SACE | Southern Alliance for Clean Energy
Conservation Groups Commend Georgia Power, Public Service Commission for Georgia’s First Major Wind Power Approval
Contacts: Kurt Ebersbach, Southern Environmental Law Center, 404-521-9900; Simon Mahan, Southern Alliance for Clean Energy, 337-303-3723
Atlanta, GA—Conservation groups applauded the Georgia Public Service Commission’s approval today of Georgia Power Company’s first-ever wind energy deals. The Commission voted to allow Georgia Power to enter into two long-term contracts for the purchase of 250 megawatts of power from wind farms in Oklahoma, enough to power over 50,000 homes.
The Southern Environmental Law Center intervened on behalf of Southern Alliance for Clean Energy in support of the proposed wind purchase contracts. The Commission voted to adopt a stipulation reached between the utility, Public Service Commission advocacy staff, and conservation groups, after finding that the wind energy provided under the agreement would bring immediate savings to Georgia Power customers because it is cheaper than other energy alternatives.
“Wind energy will reduce ratepayers’ costs and we applaud the Georgia Public Service Commission, EDP Renewables and Georgia Power for bringing wind power to our state,” said Simon Mahan, Renewable Energy Manager for Southern Alliance for Clean Energy. “Georgia Power’s commitment to purchasing clean, low cost wind energy is proof positive that the south is the next frontier for the wind industry.”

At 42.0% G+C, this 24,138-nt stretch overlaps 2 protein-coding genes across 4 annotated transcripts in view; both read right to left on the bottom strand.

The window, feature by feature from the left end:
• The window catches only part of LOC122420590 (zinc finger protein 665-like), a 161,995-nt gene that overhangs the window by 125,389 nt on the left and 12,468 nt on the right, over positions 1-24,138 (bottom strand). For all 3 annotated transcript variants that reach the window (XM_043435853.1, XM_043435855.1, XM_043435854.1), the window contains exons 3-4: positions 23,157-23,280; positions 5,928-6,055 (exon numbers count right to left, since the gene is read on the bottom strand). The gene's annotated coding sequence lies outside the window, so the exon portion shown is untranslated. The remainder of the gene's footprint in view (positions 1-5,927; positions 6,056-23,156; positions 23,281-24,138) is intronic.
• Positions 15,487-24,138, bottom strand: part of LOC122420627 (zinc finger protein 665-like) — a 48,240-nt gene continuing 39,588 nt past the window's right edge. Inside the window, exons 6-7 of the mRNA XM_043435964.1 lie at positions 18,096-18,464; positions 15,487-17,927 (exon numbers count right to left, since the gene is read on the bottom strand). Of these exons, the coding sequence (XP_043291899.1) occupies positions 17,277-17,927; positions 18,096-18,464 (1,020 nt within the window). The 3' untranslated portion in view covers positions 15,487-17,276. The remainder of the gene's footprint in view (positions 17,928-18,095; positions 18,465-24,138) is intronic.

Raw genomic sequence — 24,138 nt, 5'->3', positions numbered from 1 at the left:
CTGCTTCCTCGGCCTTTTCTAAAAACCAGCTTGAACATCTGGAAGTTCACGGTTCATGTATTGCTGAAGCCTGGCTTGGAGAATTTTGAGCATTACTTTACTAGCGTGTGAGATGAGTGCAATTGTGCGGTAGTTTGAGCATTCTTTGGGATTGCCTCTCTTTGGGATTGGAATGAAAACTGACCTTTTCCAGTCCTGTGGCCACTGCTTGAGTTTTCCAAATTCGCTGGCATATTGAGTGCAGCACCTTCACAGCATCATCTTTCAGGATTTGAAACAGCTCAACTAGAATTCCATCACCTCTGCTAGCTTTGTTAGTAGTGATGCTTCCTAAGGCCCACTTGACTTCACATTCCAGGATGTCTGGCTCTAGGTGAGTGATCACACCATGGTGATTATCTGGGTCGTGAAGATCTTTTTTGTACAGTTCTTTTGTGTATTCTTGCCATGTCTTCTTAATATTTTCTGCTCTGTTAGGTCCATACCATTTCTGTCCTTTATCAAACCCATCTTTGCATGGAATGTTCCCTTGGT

Today’s approval marks the first time the utility has added wind resources to its energy supply mix, bringing diversity to Georgia Power’s energy generation portfolio. In addition to calling for approval of the two contracts, the stipulation requires Georgia Power to study opportunities for adding additional wind resources to its system and to publicly release its findings in March 2015.
“First with solar, and now with wind, the Commission and Georgia Power are paving the way for Georgians to realize the immediate benefits of clean energy solutions,” said Kurt Ebersbach, senior attorney at the Southern Environmental Law Center. “Today’s decision shows that fuel-free energy resources like solar and wind power are reliable and cost-effective–not in some distant future, but now. We are confident that this is the beginning of many opportunities for customers to reap significant cost-savings from clean wind energy.”
Southern Environmental Law Center:
The Southern Environmental Law Center is a regional nonprofit using the power of the law to protect the health and environment of the Southeast (Virginia, Tennessee, North and South Carolina, Georgia, and Alabama). Founded in 1986, SELC’s team of nearly 60 legal and policy experts represent more than 100 partner groups on issues of climate change and energy, air and water quality, forests, the coast and wetlands, transportation, and land use. www.SouthernEnvironment.org
About Southern Alliance for Clean Energy:
Founded in 1985, the Southern Alliance for Clean Energy is a nonprofit organization that promotes responsible energy choices that create global warming solutions and ensure clean, safe, and healthy communities throughout the Southeast. Learn more at www.cleanenergy.org